Github

GitHub opens up about its relationship with ICE

GitHub

In a post on the GitHub blog, CEO Nat Friedman publicly addressed the company’s business relationship with U.S. Immigration & Customs Enforcement, its opinion on the current administration’s immigration policy and “the principles by which we make decisions in these areas.”

The issue is that ICE renewed its purchase of GitHub Enterprise Server for $200,000. GitHub says it will honor the contract, but will continue its advocacy against the “administration’s terrible immigration policies” and will donate $500,000 “to nonprofit organizations working to support immigrant communities targeted by the current administration.”

From the post:

Like many Hubbers, I strongly disagree with many of the current administration’s immigration policies, including the practice of separating families at the border, the Muslim travel ban, and the efforts to dismantle the DACA program that protects people brought to the U.S. as children without documentation. The leadership team shares these views. These policies run counter to our values as a company, and to our ethics as people. We have spoken out as a company against these practices, and joined with other companies in protesting them.

We respect the fact that for those of us in the United States, we live in a democratic republic in which the public elects our officials and they decide, pursuant to the rule of law, the policies the government will pursue. Tech companies, in contrast, are not elected by the public. But we have a corporate voice, and we can use our voice and our resources to seek changes in the policies that we oppose. As a matter of principle, we believe the appropriate way to advocate for our values in a democracy is to use our corporate voice, and not to unplug technology services when government customers use them to do things to which we object.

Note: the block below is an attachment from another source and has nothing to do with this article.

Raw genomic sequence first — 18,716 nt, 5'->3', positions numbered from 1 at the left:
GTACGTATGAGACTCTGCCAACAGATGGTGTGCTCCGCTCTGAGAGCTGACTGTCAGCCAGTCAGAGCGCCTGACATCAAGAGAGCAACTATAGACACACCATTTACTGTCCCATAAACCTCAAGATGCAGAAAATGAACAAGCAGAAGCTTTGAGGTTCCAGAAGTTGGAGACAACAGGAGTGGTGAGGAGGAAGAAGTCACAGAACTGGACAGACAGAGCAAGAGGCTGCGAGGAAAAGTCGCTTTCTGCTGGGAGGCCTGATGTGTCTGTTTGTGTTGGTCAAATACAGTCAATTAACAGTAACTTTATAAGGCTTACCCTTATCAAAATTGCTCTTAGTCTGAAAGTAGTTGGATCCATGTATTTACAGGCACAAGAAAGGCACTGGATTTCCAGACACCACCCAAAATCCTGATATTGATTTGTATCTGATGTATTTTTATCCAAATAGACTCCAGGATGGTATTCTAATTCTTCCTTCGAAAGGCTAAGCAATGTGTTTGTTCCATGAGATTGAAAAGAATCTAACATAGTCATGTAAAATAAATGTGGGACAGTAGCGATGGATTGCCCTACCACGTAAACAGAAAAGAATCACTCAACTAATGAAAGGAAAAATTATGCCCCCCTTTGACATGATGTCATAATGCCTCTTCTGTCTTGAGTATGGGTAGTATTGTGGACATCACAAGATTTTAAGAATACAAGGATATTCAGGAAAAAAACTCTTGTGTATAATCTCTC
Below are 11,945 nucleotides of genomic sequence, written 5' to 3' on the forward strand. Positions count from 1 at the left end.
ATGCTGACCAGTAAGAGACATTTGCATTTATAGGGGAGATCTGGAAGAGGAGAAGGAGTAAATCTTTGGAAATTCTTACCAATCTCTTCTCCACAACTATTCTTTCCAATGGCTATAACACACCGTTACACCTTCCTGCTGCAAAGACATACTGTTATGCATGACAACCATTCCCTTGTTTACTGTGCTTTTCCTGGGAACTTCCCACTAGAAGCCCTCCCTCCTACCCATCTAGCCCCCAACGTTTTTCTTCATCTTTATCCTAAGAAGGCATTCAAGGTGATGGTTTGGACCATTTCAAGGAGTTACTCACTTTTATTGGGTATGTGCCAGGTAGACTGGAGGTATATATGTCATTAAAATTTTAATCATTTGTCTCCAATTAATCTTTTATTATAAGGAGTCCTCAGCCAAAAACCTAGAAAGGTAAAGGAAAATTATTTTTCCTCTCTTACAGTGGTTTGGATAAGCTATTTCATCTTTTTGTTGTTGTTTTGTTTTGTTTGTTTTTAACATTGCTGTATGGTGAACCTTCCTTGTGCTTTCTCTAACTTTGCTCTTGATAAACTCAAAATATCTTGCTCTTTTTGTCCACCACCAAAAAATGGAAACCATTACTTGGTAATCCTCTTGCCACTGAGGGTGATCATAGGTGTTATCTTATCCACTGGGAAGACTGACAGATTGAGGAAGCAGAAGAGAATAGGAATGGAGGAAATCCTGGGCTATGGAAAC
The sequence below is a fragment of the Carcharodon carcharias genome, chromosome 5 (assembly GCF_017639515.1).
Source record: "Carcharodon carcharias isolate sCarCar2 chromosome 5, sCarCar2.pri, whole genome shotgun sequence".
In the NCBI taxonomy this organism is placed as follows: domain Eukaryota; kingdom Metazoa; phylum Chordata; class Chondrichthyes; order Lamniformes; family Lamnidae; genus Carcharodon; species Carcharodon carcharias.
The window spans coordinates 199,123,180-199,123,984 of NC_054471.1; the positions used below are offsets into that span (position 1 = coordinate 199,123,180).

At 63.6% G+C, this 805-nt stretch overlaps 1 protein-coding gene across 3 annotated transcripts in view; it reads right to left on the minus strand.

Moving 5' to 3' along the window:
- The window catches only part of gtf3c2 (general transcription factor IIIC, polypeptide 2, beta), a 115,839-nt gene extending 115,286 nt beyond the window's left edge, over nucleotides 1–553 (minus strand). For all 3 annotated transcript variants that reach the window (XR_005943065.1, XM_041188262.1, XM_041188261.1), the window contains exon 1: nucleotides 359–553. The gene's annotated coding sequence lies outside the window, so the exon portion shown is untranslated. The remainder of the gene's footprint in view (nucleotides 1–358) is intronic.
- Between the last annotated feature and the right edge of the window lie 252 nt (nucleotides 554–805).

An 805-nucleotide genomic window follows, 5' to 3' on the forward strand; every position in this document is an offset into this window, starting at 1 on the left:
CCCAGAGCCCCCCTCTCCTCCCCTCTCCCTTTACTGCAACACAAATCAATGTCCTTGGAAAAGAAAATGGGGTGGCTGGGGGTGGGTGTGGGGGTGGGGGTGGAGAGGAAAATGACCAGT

We believe that this principled approach will also be impactful as a matter of pragmatism. Attempting to cancel a purchase will not convince the current administration to alter immigration policy. Other actions, such as public advocacy, supporting lawsuits, meaningful philanthropy, and leveraging the vast resources of Microsoft will have the greatest likelihood of affecting public policy. Our voice is heard better by policymakers when we have a seat at the table.

As software becomes more important in the world, we will continue to face increasingly challenging political and social questions. Even with careful thought, we will sometimes make mistakes. My hope is that we can be an organization that works hard to make principle-based decisions, that regularly reflects on and remains willing to refine its principles, and that recognizes the inevitability of interpersonal disagreement around those principles and challenges that constructively. It’s incumbent on all of us to find ways to cohesively navigate the increasingly turbulent times we find ourselves in.

More: GitHub and US Government developers

Substantive feedback on White House open source policy as comment period extended

GitHub

The White House extended the Federal Source Code Policy comment period to April 18 and, to date, there are 147 comments with much of the discussion centered around licensing and security.

Open culture organizations, enterprise software providers, key open source advocates and federal agencies have contributed to the discussion, including Sunlight Foundation, Free Software Foundation, Mozilla, Creative Commons, GitHub, Electronic Frontier Foundation, U.S. Air Force, Department of Homeland Security, Open Source Health Record Alliance, Red Hat, Open Tech Strategies.